Wednesday, May 5, 2010

Julia Child's Beef Bourgogne

This post describes my experience of making Beef Bourgogne from Mastering the Art of French Cooking Volume 1.

One point of clarification. I did see the movie Julie & Julia and thought it was pretty good, although the story about Julia Child's life is what I liked most. I am certainly not embarking on a quest to make all the recipes in her first book.

I made this specific recipe because I wanted to make a dish that I could pair with a good bottle of Burgundy. I needed the savory flavors and the earthiness from something like mushrooms and since this dish hails from the region, and can be made with the regions's wine, I figured it would be just what I was looking for.

Julia Child is someone I recall seeing on TV when I was a child. Her shows aired on WGBH out of Boston and I lived in northern CT which picked up the station. I have always known of her and thought she was an interesting character from 20th century America. For a brief time when I was a kid I thought of being a chef when I grew up and I am sure I would have mentioned her as a reason why. My mother and grandmother were the primary reasons and though I did not become a chef I did learn to cook well enough for it to be a passionate hobby.

This recipe has a lot of seperate steps and takes a while to make. You might not be sure it is worth it up front, but trust me it was worth every minute!

The recipe calls for a bottle of wine to simmer the beef with. I used the Louis Jadot Savigny-Les-Beaune from 2007. I tasted a bit of this wine, not one I had had previously, and found it to be focused and reserved with a good balance. The wine was a deep red color but allowed light through, almost to showcase the color and clarity. The finish was long and smooth and the teeth drying effect from the tannins was there but not real strong. Because I was cooking with it I didn't let it breathe so my evaluation may have been arbitrarily short. I didn't feel I got a good read on the aromas and flavors during this brief tasting.

I am not a big fan of mushrooms and the more reading I do the more I think I am going to have to get over this. Mushrooms are found in many dishes and the wine pairing reccomendations involve integrating with the flavors mushrooms are known for. With a pound of crimini mushrooms in this dish I wasn't going to be able to avoid them. I was hoping the wine was going to help me here.

Oprah's web site has a reprint of the recipe from the book for those who want to see what is involved.

The most intense part of the effort was browning the beef, everything else was pretty easy. A friend of mine did confirm that following the recipe as closely as possible would increase chances of happiness. Once the beef and liquid made it to the oven I was able to switch gears to something else. As the recipe suggests I prepared the onions and mushrooms while the beef was cooking.

The aroma from the oven once the beef got to a constant simmer was incredible. I was pretty sure I was in for a treat. I chose to serve it over boiled potatoes rather than egg noodles, which I hoped would be a nice twist. I also made some crusty white bread topped with a little butter which worked well to soak up the sauce.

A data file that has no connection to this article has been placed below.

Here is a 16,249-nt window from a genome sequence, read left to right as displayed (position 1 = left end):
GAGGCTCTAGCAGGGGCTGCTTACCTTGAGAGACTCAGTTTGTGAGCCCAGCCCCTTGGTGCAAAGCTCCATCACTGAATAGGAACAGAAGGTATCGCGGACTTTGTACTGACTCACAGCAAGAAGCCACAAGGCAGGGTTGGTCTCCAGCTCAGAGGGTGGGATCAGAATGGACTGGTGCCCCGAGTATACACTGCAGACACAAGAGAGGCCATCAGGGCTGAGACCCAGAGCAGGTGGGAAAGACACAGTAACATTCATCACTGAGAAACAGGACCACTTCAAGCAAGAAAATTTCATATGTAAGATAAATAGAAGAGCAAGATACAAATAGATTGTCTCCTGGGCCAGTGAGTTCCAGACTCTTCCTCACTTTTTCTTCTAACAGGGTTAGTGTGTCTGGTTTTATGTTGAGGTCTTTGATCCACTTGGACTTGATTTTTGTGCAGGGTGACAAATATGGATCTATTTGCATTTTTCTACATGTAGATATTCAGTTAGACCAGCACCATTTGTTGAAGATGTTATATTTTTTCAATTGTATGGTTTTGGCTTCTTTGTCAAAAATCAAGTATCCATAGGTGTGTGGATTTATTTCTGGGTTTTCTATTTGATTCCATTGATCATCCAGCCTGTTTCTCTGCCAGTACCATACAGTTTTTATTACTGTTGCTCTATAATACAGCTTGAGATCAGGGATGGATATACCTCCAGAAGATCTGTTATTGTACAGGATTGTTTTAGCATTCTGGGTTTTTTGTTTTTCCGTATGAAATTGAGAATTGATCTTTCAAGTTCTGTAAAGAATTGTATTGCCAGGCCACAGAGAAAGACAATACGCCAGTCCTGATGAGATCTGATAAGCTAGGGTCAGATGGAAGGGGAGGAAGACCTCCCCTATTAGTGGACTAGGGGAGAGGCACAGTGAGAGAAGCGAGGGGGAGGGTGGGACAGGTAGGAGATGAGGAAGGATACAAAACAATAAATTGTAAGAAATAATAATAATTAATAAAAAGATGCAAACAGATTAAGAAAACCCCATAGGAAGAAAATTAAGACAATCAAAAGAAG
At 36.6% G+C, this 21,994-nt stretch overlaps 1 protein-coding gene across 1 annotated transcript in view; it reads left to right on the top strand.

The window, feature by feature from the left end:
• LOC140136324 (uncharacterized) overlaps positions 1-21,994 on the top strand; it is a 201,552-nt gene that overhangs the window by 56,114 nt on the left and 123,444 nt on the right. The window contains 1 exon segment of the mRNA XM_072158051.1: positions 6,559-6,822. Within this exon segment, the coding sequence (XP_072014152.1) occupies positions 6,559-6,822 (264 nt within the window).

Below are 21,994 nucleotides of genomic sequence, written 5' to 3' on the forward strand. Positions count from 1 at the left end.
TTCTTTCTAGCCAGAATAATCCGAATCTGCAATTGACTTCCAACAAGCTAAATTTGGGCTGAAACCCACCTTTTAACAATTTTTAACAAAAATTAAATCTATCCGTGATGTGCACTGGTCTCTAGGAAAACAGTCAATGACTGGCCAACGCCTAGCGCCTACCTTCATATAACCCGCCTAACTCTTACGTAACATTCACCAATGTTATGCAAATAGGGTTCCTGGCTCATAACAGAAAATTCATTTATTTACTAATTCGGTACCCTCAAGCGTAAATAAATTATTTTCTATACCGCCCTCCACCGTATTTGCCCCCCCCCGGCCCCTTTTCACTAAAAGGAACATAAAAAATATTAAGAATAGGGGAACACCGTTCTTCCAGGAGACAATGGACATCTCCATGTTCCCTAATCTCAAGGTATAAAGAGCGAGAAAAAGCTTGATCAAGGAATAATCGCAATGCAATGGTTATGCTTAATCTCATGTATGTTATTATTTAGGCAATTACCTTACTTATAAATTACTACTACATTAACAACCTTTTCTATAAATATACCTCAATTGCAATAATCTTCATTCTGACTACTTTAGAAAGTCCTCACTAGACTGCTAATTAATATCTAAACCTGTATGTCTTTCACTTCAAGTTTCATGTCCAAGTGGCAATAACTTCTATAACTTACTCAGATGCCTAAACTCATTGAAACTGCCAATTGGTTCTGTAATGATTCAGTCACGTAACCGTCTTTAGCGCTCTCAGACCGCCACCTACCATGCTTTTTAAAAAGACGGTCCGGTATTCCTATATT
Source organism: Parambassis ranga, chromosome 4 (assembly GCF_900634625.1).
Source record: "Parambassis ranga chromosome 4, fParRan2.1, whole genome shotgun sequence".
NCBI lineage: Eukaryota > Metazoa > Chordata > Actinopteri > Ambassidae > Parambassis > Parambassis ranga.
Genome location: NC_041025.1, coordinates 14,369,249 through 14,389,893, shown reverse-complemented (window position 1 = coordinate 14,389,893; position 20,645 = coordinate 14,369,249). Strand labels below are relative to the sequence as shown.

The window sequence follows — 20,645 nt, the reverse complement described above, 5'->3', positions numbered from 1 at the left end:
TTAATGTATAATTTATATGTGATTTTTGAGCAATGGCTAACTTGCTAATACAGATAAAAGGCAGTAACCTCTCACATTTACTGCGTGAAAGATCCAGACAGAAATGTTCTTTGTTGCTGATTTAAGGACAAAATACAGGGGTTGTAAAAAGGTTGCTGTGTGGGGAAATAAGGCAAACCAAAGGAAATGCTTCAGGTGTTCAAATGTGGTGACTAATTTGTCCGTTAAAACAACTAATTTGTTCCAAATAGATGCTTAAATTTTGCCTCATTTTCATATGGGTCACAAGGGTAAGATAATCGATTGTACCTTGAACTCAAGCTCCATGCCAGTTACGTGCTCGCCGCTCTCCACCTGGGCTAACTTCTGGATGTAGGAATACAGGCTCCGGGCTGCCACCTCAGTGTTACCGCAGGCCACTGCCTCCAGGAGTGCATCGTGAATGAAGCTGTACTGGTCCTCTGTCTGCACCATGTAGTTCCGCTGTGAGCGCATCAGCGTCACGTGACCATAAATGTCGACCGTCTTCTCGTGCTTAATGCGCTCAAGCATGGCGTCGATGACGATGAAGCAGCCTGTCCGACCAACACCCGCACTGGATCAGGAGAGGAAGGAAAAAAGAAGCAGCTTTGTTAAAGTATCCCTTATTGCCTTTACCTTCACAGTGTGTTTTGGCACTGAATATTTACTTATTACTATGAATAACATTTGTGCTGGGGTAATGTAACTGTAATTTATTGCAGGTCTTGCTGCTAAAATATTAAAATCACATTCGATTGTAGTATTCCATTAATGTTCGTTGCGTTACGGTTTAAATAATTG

I paired the Domaine Pierre Gelin Gevrey-Chambertin 2006 with the meal. This is another wine I had not had previously and was eagerly anticipating. I did decant this wine one hour ahead of time to give it some breathing time and ensure that the temperature was right. The wine struck me as more subtle than the American wines I am used to. I am finishing it as I write this. The color is ruby-red but also allows light through to accent the clarity. The aromas hint at black cherry and wood. The flavors are again restrained and balanced and while they don't overwhelm they come off as a bit spicy. The tannins are mild which speaks of a good balance. The finish on this wine is also long and smooth like the earlier selection. I selected this wine based on availability and had not checked the winery web site before hand. I looked at it while I wrote this post and in a true twist of fate the winery suggests that this particular vintage would be a good match with Burgundy Beef. I got lucky on that and it worked!
The wine played off of all the key ingredients including the mushrooms. I ate all of them in my dish. I tried them in combinations with the beef, the onions and all together with and without the wine. While I still think the flavors inherent in mushrooms are what I don't like, I can see how they bring some dishes together.

From the first bite to the last I savored all of my planning and hard work. Cooking can take many forms and I won't be spending this much time (or money!) on dinner every night. I have a much keener appreciation for anyone who spends their days in a kitchen at home or for work. Hopefully they get to enjoy the fruits of their labor as I have.

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